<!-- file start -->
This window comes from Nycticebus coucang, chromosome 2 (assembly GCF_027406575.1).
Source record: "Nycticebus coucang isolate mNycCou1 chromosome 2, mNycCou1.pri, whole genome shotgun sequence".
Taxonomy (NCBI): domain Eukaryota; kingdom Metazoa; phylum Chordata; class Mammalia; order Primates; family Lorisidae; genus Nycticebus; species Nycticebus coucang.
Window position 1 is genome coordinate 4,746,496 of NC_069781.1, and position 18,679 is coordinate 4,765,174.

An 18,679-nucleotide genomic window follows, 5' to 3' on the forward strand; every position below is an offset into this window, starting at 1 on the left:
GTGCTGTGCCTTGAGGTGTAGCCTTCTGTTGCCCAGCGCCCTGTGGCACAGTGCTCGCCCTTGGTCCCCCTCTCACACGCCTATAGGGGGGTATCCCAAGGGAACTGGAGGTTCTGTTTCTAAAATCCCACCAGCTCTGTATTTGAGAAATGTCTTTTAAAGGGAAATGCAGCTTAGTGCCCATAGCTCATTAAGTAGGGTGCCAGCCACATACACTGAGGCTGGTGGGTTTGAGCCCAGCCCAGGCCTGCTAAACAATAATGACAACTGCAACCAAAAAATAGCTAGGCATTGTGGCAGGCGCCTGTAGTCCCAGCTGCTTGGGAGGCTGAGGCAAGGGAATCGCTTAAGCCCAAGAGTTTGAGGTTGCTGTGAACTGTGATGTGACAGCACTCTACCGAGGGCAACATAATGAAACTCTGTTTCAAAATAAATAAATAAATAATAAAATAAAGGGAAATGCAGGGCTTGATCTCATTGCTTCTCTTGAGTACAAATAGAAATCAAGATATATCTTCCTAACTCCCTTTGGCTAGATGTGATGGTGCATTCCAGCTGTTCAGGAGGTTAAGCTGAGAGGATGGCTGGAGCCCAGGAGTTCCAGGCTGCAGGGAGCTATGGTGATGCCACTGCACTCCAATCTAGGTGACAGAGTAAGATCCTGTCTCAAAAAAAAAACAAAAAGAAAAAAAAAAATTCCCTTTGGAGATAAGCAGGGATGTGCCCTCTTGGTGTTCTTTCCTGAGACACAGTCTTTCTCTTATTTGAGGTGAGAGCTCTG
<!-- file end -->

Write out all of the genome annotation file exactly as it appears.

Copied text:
This window comes from Nycticebus coucang, chromosome 2 (assembly GCF_027406575.1).
Source record: "Nycticebus coucang isolate mNycCou1 chromosome 2, mNycCou1.pri, whole genome shotgun sequence".
Taxonomy (NCBI): domain Eukaryota; kingdom Metazoa; phylum Chordata; class Mammalia; order Primates; family Lorisidae; genus Nycticebus; species Nycticebus coucang.
Window position 1 is genome coordinate 4,746,496 of NC_069781.1, and position 18,679 is coordinate 4,765,174.

An 18,679-nucleotide genomic window follows, 5' to 3' on the forward strand; every position below is an offset into this window, starting at 1 on the left:
GTGCTGTGCCTTGAGGTGTAGCCTTCTGTTGCCCAGCGCCCTGTGGCACAGTGCTCGCCCTTGGTCCCCCTCTCACACGCCTATAGGGGGGTATCCCAAGGGAACTGGAGGTTCTGTTTCTAAAATCCCACCAGCTCTGTATTTGAGAAATGTCTTTTAAAGGGAAATGCAGCTTAGTGCCCATAGCTCATTAAGTAGGGTGCCAGCCACATACACTGAGGCTGGTGGGTTTGAGCCCAGCCCAGGCCTGCTAAACAATAATGACAACTGCAACCAAAAAATAGCTAGGCATTGTGGCAGGCGCCTGTAGTCCCAGCTGCTTGGGAGGCTGAGGCAAGGGAATCGCTTAAGCCCAAGAGTTTGAGGTTGCTGTGAACTGTGATGTGACAGCACTCTACCGAGGGCAACATAATGAAACTCTGTTTCAAAATAAATAAATAAATAATAAAATAAAGGGAAATGCAGGGCTTGATCTCATTGCTTCTCTTGAGTACAAATAGAAATCAAGATATATCTTCCTAACTCCCTTTGGCTAGATGTGATGGTGCATTCCAGCTGTTCAGGAGGTTAAGCTGAGAGGATGGCTGGAGCCCAGGAGTTCCAGGCTGCAGGGAGCTATGGTGATGCCACTGCACTCCAATCTAGGTGACAGAGTAAGATCCTGTCTCAAAAAAAAAACAAAAAGAAAAAAAAAAATTCCCTTTGGAGATAAGCAGGGATGTGCCCTCTTGGTGTTCTTTCCTGAGACACAGTCTTTCTCTTATTTGAGGTGAGAGCTCTG